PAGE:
"You know those neighbors who never seem to take their Christmas decorations down? Well, that's us!" said Jackie Blank, as her toddler grandson, Jack, gazed with wonder at Roanoke, Va.'s 85-foot-tall neon star. Rising above Mill Mountain, the famous star was erected in 1949 to entice holiday shoppers. It was such a huge hit with Roanokers, it's been lit ever since. The star shines in red, white and blue since 9/11, but was lit up in white for 31 days after the shootings at Virginia Tech.
The Roanoke Star may be the city's icon, but now there's another star in the firmament, the 2-year-old Taubman Museum of Art. Design-wise, some love it, and some hate it, but this ultra-modern museum is putting Roanoke on the map as an arts destination.
Designed by Randall Stout, a Los Angeles architect and protégé of Frank Gehry, this $66 million structure of steel, glass, and zinc soars amid the brick buildings of downtown Roanoke like a space ship - or, as one critic put it, the Wreck of the Flying Nun. Built with an undulating roof line meant to invoke the Blue Ridge Mountains, the museum has added some shine to this city of 97,000.
The museum draws 85,000 visitors a year - 10 percent of them from outside Virginia - making it the second-best attended museum of its size in the Southeast, says David Mickenberg, the museum's executive director. Permanent collections include American paintings from the 19th and early 20th centuries, a contemporary gallery that features work from pop artist James Rosenquist, and temporary exhibits and special shows like Jae Ko's rolled paper sculptures.
Jackie Blank, a Roanoke Valley resident, feels that the arrival of the museum has sparked interest in the city. "Roanoke has always been a pretty sleepy town, but that's changing now. Downtown is starting to be a happening place," she adds. "Who knew?"
As Landon Howard of the Roanoke Valley Convention & Visitors Bureau puts it, "We are known for our railroad heritage, but now, with galleries sprouting everywhere, we're really developing a reputation as a hub for the arts in Virginia."
Of course you'll want to check out the Taubman Museum of Art, but you won't have to go far to see more art. Downtown galleries are a lively scene, especially on the first Thursday of every month, when more than 10 local galleries participate in Art by Night, with show openings, demonstrations, refreshments and live music. There's also a big sidewalk art show at the Taubman Museum on the first weekend in June (June 4-5 this year). And Cooperative galleries showcase a wide variety of styles.
Gallery 108, across the street from the Taubman, represents artists from Roanoke and Southwest Virginia, with prices ranging from $6 to $5,000 for fine art, sculpture, pottery, jewelry and textiles. "We were here first, and then [the art museum] opened. It has been great for us!" says Sue Egbert, partner in Gallery 108. "We've had a big increase in foot traffic."
Nearby, the small but selective Market Gallery displays original fine art works from 27 artists. Pick up a map of other local galleries here, or at Gallery 108 (there are eight more, and counting).
Things will get even livelier for these downtown galleries when Center in the Square, Roanoke's cultural center, opens in late 2012 after a major renovation. Seven of the city's arts organizations will be housed here, including the Mill Mountain Theatre, the Harrison Museum of African-American Culture, Opera Roanoke, the Roanoke Ballet Theatre, a science museum, a history museum, and a planetarium, plus four aquariums and a butterfly habitat. Center in the Square is a huge step in the revitalization of Roanoke's 62-block downtown, city officials say.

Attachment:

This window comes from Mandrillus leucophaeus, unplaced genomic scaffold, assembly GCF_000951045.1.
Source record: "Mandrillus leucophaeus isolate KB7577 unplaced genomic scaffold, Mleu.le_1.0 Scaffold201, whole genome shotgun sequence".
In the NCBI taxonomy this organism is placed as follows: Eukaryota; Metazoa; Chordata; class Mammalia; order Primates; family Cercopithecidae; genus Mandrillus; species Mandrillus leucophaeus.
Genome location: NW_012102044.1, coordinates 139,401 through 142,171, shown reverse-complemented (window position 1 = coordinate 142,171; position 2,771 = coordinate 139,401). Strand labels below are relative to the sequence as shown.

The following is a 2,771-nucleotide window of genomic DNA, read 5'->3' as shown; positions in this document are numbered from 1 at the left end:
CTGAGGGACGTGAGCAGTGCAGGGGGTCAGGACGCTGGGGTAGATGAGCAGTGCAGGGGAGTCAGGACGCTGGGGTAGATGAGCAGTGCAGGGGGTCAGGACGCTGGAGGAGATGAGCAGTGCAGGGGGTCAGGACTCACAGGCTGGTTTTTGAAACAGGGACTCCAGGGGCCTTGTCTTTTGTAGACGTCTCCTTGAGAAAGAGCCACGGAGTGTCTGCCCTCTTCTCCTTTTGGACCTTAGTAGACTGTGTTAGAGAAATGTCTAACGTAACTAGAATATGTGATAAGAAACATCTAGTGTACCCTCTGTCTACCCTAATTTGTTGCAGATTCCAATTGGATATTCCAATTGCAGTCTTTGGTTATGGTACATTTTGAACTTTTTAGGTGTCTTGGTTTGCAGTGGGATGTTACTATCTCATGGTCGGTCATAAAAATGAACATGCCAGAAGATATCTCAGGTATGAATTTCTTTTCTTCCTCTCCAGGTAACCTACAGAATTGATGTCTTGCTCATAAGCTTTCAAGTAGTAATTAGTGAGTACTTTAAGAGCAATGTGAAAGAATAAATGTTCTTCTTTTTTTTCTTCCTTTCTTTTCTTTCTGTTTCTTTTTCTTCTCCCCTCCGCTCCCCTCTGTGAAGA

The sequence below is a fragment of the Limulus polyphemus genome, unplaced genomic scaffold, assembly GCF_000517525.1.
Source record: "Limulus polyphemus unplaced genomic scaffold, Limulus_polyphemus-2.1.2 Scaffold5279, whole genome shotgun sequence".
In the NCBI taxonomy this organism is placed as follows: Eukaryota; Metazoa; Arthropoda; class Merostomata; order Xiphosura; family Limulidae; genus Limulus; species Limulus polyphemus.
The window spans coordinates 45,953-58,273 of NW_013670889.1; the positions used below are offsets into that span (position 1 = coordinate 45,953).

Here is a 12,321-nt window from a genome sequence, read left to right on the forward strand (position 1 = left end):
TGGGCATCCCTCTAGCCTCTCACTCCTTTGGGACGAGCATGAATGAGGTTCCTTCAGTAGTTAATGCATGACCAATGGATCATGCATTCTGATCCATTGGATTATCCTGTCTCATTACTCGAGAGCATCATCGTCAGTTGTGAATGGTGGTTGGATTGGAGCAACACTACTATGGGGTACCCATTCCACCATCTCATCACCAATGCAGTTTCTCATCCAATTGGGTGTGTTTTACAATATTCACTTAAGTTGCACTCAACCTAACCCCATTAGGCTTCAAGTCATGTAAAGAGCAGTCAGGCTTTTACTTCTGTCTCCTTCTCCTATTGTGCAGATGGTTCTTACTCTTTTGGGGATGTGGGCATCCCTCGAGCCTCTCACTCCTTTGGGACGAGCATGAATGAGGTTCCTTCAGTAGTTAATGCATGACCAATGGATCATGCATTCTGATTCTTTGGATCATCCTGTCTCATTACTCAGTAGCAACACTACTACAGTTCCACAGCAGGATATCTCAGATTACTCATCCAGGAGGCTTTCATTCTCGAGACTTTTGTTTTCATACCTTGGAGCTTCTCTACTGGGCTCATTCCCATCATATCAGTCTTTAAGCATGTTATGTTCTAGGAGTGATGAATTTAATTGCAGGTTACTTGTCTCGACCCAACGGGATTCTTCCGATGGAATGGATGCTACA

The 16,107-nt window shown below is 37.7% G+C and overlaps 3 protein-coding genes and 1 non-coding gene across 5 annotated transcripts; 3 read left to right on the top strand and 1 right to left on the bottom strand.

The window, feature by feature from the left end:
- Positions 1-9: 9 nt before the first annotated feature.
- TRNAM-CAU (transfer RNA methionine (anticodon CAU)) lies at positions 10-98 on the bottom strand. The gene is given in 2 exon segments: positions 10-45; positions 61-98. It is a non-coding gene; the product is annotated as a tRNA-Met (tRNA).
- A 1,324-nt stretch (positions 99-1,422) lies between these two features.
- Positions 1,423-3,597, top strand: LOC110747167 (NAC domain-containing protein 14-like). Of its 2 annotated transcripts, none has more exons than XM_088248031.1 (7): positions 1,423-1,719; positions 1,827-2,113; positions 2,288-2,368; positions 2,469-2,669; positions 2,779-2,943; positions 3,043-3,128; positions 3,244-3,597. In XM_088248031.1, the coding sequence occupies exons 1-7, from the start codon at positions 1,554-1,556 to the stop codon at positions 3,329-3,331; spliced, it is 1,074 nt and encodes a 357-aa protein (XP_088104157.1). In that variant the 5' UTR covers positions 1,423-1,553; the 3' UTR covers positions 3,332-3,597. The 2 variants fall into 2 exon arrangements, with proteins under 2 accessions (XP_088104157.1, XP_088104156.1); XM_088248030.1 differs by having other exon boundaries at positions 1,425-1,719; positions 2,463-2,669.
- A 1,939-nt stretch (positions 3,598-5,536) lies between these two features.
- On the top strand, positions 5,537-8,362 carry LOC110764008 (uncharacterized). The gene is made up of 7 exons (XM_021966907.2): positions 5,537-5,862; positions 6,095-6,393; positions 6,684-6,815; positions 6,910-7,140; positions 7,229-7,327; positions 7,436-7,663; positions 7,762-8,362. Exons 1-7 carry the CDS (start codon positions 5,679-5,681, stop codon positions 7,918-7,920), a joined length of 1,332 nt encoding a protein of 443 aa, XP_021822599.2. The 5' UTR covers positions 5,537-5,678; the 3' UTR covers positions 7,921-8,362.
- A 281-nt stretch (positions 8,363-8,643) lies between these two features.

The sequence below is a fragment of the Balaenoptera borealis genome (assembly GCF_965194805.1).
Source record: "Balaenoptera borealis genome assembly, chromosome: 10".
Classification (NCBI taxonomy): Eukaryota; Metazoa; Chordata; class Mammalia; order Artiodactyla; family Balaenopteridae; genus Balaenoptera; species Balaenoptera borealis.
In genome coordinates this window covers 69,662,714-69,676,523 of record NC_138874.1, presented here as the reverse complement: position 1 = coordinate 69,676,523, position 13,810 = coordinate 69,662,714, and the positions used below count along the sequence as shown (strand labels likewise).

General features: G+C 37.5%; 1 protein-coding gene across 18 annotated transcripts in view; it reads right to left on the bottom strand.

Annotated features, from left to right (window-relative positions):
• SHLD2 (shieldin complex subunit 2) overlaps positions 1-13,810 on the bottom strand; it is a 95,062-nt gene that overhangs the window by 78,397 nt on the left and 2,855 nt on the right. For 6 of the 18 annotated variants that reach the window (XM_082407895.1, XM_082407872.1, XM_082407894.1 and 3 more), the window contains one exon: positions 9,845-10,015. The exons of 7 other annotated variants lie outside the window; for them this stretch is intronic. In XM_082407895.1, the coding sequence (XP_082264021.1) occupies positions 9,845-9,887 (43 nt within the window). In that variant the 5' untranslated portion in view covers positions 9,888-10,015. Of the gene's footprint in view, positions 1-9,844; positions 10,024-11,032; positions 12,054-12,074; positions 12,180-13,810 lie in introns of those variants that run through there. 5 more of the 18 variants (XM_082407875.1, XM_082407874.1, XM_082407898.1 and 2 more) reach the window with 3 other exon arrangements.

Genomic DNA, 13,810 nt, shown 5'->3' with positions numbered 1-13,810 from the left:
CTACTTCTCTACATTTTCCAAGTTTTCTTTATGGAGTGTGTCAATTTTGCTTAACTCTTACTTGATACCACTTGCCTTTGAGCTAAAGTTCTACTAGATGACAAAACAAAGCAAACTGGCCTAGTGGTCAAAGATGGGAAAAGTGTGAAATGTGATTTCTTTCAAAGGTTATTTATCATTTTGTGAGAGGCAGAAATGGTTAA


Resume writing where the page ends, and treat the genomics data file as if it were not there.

Installed at various places in and around the city, Air2 are seven pieces of public art, including Ann Glover's huge Trojan Dog, a favorite of kids, near the No. 7 Fire Station. (Air2 pieces will be up until March 1, 2012.) Nearby, Black Dog Salvage features the work of 12 local artists, but you'd want to see this place even if it didn't - it's 40,000 square feet full of antiques and architectural treasures, like old doors begging to be turned into tables, bits of leaded glass and wrought iron, and other old stuff waiting to be re-purposed if you're the artsy type yourself.
And if you do have an artistic soul, you'll find plenty of company in Roanoke. More than 250 visual artists are living in the city, says Laura Rawlings, executive director of the Arts Council of the Blue Ridge. "We've seen a huge influx of visual artists, dancers, and musicians," Rawlings says, citing a gallery owner who recently moved to the city from Los Angeles as one example. The shaky economy has taken its toll, she admits, "but great things are happening, and the potential is huge. I think we're a contender - we're one to watch!"
Egbert offered a similar perspective. "I think there's a lot of opportunity here for artists, and we have great scenery and wonderful cultural offerings. It's a smaller city with a slower pace."
Rawlings admits that local artists need more studio spaces, and says the city may establish an arts district (meaning cheaper living/working spaces downtown) as part of a new arts and cultural plan that's in the works.
One thing you won't encounter here: a pretentious art scene. "What's unique to Roanoke is that everyone is so accessible," Rawlings says. "Here, there's a melding of emerging and established artists. It's up close and personal." Some call it intimate. But nobody calls it sleepy anymore.